I am a fan of bison. All cuts of bison. Tender and tasty, it’s much like beef but different. When you look at bison that’s not been cooked, you’ll immediately see that it’s much redder than beef. That’s because bison doesn’t have a lot of marbeling, or internal fat, like beef.
Bison requires less cooking time than beef. According to the National Bison Council about one-third less time. And, it’s strongly recommended that you don’t cook it to ‘well done’. Not gonna be your best bites. And, if you’re having it for the first time, you want to savor the deliciousness of this meat.
Now this beautiful pepper encrusted bison tenderloin & grilled onions was cooked to perfection. Actually, next time I’ll make it a tad bit more rare. It’s important to let the bison rest once it’s cooked. That way the juices and flavors have time to join forces to give your palate an explosion of taste. If you’re using a thermometer when you cook it, look for an internal temperature of about 120 to 140 degrees. I simply do the finger/hand test and it works most every time for me.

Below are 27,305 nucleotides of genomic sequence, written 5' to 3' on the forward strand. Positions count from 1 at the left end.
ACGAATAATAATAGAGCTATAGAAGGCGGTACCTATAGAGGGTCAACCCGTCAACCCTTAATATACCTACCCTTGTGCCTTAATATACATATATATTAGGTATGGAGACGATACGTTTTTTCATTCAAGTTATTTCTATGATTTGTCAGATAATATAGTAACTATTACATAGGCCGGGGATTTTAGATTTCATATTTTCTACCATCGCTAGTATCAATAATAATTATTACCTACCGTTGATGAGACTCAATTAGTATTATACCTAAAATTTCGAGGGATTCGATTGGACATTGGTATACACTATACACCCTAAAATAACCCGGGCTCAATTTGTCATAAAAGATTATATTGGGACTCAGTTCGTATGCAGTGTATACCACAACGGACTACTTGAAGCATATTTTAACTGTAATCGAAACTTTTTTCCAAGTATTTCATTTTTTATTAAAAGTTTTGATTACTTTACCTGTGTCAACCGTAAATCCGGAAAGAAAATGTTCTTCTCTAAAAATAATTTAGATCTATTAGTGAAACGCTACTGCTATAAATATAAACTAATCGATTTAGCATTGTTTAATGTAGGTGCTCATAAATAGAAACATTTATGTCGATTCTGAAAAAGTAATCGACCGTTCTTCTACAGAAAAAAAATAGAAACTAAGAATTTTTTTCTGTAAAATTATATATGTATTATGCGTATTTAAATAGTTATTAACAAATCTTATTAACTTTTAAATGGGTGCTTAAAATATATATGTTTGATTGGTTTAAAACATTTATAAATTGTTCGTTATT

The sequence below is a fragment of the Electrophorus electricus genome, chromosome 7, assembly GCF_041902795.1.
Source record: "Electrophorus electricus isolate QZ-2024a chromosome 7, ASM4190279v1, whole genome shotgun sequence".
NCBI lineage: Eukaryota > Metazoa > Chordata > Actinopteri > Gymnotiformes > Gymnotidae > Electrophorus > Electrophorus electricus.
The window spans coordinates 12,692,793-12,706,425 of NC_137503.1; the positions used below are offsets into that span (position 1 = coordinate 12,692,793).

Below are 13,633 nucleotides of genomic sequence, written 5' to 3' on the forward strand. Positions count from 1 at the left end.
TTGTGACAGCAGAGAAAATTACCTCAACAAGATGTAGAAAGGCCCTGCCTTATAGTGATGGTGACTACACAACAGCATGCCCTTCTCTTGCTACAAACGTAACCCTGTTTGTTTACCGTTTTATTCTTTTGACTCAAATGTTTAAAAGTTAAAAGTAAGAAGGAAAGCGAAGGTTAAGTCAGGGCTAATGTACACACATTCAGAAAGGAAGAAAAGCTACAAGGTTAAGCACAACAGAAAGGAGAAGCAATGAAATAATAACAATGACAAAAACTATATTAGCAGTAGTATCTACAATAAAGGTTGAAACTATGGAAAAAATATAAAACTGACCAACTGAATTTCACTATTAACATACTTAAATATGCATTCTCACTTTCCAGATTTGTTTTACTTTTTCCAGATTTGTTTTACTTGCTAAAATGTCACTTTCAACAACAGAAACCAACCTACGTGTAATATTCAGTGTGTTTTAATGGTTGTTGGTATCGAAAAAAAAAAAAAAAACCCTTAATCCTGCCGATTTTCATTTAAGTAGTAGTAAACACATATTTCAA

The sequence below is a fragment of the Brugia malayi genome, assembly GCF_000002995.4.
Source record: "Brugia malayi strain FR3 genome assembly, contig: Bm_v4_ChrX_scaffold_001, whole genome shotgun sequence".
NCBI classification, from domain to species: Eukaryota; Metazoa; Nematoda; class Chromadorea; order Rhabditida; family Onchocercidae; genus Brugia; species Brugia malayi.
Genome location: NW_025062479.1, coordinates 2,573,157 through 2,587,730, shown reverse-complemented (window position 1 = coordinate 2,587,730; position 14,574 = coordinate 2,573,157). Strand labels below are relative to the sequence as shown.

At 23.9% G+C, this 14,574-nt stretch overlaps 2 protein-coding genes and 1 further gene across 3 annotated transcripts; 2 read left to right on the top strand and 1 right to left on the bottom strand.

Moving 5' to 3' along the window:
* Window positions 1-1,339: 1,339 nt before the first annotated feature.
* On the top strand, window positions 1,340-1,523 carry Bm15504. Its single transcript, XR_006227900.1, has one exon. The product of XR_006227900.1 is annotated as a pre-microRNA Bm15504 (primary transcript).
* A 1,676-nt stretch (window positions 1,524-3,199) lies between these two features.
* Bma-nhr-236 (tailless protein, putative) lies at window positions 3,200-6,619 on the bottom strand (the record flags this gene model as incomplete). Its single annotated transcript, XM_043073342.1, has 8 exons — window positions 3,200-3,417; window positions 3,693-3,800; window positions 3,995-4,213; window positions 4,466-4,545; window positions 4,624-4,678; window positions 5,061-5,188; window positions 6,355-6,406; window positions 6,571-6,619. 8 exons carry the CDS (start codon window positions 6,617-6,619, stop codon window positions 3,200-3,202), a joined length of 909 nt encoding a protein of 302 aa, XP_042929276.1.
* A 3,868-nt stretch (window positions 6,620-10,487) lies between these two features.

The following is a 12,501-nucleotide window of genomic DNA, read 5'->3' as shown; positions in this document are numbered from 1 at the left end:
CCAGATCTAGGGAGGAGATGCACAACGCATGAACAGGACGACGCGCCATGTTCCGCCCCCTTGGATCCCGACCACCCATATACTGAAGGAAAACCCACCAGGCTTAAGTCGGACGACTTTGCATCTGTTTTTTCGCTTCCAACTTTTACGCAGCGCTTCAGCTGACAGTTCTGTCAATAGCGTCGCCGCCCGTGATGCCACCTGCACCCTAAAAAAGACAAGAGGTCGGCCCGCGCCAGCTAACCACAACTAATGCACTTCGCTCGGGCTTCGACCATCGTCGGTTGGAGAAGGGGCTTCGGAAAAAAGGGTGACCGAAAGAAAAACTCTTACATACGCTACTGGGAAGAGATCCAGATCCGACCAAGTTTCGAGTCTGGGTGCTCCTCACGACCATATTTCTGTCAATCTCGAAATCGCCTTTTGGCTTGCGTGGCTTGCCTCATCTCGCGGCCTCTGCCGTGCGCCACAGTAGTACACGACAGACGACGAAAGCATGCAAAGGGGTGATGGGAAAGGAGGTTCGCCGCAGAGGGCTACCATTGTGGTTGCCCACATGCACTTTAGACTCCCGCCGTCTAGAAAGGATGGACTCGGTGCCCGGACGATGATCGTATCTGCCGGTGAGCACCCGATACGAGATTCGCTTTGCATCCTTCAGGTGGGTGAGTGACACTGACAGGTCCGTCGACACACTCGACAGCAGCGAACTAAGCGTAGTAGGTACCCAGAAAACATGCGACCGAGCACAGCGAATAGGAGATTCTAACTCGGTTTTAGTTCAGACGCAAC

You’ll see here that I served this bison with its au jus and some simple grilled onions and an heirloom tomato salad. The hunk of Maytag bleu cheese is my ‘vice’ in this recipe. Lawsy, I love that, too! Enjoy feeling like you’re out West on the range sitting around a campfire with cowboys and cowgirls. It’s part of the bison experience!
xox ~peace & bison~ ally
If you prefer more well done meat, then cook longer. Use a thermometer for the internal temperature, which should be between 120 and 140 degrees.
If you prefer more well done meat, then cook longer.
Use a thermometer for the internal temperature, which should be between 120 and 140 degrees.